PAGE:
The video appears to show a pod of young belugas splashing playfully in Canada's St. Lawrence River. But then a speckled body breaks the water's surface, standing out among the bright white whales. The narwhal, swimming more than 600 miles south of its usual Arctic homeland, "behaves like it was one of the boys," says Robert Michaud, president of the nonprofit Group for Research and Education on Marine Mammals, which recorded the surprising footage in July. First spotted blowing bubbles with belugas in July 2016, the St. Lawrence narwhal with a 1.5-foot-long tusk, thought to be a juvenile male, appears to have been fully adopted by his distant cousins. The whales interact with the narwhal just as they would with their own kind, Michaud tells the CBC: "They are in constant contact with each other."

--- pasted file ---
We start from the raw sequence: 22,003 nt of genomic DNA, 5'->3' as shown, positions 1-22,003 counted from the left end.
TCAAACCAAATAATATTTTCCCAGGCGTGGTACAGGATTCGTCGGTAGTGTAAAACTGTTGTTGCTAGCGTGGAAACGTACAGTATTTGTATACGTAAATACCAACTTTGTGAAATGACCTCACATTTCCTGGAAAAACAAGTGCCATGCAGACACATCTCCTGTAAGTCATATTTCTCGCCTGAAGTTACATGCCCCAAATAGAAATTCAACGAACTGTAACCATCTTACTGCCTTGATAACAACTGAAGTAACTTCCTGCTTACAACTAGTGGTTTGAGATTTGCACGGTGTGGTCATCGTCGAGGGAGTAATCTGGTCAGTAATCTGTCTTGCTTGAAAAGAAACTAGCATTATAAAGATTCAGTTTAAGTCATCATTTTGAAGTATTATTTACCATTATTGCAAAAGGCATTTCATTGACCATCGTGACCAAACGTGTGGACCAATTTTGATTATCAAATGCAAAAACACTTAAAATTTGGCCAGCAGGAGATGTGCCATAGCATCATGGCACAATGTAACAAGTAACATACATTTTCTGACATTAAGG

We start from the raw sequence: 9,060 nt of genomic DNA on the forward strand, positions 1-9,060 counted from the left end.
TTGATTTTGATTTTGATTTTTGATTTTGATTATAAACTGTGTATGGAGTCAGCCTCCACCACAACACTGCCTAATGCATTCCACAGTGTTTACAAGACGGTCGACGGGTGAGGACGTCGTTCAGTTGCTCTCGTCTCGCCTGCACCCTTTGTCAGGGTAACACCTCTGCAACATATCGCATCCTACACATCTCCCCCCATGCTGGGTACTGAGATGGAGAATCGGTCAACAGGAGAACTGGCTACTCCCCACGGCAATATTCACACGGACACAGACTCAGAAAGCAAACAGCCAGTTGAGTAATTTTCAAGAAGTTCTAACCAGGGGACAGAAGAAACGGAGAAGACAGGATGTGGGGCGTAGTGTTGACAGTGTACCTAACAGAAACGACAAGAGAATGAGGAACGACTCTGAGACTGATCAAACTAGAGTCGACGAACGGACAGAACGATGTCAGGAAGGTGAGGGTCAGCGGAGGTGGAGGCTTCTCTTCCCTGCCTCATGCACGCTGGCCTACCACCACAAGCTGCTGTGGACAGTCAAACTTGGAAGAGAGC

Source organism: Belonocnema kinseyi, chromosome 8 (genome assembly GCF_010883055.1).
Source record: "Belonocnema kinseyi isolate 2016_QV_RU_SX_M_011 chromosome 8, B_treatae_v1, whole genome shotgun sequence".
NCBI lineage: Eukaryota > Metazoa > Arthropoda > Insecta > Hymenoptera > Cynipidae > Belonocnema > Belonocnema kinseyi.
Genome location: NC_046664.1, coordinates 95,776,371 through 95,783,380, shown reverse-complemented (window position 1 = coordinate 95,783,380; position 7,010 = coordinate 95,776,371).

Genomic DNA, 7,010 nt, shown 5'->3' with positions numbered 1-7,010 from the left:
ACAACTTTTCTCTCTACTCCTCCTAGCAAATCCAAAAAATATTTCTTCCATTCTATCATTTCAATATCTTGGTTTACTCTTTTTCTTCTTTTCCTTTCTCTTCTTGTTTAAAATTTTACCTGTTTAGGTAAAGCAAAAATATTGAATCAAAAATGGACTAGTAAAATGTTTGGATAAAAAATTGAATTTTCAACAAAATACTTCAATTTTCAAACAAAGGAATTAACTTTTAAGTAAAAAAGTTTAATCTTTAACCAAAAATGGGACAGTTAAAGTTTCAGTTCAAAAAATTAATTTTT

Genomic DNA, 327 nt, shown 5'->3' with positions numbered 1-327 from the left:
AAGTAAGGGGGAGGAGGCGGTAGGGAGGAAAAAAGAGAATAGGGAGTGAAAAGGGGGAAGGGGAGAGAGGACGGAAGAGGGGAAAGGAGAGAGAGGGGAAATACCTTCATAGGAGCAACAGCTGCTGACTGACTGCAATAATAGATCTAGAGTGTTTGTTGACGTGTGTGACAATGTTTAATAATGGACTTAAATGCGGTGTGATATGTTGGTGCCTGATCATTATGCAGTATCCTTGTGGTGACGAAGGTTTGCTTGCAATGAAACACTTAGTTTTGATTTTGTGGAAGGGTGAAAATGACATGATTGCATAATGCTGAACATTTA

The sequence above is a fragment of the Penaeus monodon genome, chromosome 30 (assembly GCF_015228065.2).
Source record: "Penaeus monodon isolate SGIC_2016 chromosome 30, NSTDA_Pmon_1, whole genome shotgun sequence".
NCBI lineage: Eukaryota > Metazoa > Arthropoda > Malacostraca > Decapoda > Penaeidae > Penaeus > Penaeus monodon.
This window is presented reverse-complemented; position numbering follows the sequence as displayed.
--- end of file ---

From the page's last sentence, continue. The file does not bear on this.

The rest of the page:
With a knack for living in icy water, narwhals usually hunt deep-water fish, while belugas prefer shallow, coastal waters where salmon and capelin stay close to the surface. But females of both species experience menopause, which Forbes recently reported is "highly unusual" in the animal kingdom. Narwhals and belugas are also very social, and similarly communicate via chirps and clicks, per the CBC. Noting an Inuit legend tells of a narwhal among belugas, which have also been seen in narwhal pods, Harvard researcher Martin Nweeia adds the animals are probably capable of caring and compassion "to welcome another member that may not look or act the same." According to GREMM, the animals "might find themselves in one another's company more and more frequently" as climate change continues to take a toll on the Arctic. (Read more narwhal stories.)